Erin Gravley told the Delaware State News in an email last week that she and her sister have been amazed by the popularity of the website.

“The reaction to the project has been so overwhelming, surprising and satisfying. We never expected this many responses and certainly not an international presence. However, such volume and variety of dreams really contributes to the project and makes it substantive. So we are very grateful.

“We have also had people tell us in messages that they find real comfort in the website, in reading others’ dreams. This is not anything we ever could have predicted, but that is a significant response to the website for which we are also grateful.”

Dr. Kaye says outlets such as this can be “therapeutic.”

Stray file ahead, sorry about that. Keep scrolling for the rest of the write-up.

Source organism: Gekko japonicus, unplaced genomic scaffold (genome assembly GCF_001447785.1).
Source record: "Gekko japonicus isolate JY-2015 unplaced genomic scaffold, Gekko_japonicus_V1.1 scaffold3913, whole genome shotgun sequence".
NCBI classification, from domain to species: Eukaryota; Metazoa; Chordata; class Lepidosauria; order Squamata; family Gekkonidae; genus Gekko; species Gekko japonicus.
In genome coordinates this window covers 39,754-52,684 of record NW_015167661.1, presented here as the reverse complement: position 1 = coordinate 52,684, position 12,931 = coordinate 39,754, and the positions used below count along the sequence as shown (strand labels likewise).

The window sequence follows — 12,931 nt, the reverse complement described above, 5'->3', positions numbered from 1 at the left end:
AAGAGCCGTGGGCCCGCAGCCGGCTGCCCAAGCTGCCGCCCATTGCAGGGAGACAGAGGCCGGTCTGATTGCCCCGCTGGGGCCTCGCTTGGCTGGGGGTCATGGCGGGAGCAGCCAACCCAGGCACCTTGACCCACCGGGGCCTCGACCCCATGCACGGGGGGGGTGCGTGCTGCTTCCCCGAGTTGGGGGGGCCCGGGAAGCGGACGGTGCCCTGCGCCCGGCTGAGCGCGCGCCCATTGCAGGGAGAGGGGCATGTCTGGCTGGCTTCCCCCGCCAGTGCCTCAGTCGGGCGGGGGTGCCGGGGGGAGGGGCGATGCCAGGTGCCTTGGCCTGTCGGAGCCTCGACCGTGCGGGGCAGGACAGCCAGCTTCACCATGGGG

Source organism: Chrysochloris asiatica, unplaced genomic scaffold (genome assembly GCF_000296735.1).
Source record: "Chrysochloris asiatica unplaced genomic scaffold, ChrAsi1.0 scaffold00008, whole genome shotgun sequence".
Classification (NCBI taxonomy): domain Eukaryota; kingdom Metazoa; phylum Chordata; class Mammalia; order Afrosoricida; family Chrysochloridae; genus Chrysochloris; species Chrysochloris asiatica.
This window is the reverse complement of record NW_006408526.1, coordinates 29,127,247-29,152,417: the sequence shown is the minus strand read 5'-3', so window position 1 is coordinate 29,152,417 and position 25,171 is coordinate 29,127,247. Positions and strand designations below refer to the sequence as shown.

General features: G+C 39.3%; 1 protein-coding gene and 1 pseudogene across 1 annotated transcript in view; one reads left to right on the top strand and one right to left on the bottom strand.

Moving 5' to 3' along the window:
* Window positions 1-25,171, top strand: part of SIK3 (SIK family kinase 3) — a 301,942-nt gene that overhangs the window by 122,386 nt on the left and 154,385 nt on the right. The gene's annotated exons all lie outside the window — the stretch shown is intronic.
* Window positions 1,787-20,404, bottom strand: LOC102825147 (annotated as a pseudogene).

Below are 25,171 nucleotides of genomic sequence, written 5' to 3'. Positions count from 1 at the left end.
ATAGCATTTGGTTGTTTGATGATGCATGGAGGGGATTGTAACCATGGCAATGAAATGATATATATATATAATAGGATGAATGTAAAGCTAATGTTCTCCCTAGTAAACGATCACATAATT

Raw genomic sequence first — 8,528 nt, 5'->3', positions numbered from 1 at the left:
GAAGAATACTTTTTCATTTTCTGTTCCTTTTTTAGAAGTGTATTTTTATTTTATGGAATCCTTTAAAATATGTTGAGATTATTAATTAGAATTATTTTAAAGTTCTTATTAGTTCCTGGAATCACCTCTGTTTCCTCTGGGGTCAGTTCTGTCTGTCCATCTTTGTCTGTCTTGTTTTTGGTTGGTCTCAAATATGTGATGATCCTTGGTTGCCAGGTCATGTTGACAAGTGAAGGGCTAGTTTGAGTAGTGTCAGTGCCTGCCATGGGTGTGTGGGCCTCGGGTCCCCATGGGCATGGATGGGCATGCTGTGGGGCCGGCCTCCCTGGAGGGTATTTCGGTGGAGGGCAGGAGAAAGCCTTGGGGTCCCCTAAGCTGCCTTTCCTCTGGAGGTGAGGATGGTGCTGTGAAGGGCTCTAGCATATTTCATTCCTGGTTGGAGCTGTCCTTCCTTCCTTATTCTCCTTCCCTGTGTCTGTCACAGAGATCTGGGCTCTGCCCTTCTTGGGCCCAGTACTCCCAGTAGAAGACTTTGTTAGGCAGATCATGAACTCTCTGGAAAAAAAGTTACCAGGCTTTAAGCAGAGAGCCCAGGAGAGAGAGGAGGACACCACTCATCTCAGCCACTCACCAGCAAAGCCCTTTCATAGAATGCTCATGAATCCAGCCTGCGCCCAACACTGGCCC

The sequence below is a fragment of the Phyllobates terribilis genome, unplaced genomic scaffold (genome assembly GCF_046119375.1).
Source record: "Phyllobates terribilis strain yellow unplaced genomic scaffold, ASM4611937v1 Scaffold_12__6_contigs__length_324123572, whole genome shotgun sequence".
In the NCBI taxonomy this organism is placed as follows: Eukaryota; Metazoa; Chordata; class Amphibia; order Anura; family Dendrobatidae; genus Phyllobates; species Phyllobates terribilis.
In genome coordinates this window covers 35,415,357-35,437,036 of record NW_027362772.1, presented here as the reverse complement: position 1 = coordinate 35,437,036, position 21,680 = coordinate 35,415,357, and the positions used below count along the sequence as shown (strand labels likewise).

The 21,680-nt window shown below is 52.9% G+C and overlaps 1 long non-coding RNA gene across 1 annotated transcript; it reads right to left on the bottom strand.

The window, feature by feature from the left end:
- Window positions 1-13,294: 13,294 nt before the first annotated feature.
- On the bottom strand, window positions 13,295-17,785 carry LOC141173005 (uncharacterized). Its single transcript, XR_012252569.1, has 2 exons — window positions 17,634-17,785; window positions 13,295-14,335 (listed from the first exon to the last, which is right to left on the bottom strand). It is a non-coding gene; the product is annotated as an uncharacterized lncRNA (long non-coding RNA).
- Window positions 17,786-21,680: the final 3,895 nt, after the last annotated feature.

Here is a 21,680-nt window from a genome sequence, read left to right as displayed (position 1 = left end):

“It normalizes people who discover that there are lots of other people who are having dreams similar to mine so therefore mine aren’t so crazy. So I’m not crazy. So there’s a benefit in that,” he said.

“And also when you are talking about things that are frightening, our recommendation is to talk about it. It’s normal. It’s healthy. It’s a good thing.”

Skip the nightcap

Those who are looking for a way to shake these dreams may not like Dr. Kaye’s final note.

“There’s a suggestion that people are drinking alcohol later at night and alcohol impairs deep sleep and contributes to this REM phenomena. So poor sleep, hygiene, being off schedule and increased alcohol consumption will contribute to this occurring,” he said.

Sweet dreams — if you can.

Helpful Coronavirus links

Delaware Division of Health Coronavirus Page
CDC: About the Coronavirus Disease 2019
CDC: What to do if You Are Sick
Johns Hopkins Coronavirus Resource Center
AP News Coronavirus Coverage
Reopening Delaware: Resources for Businesses
Delaware Phase 2 guidance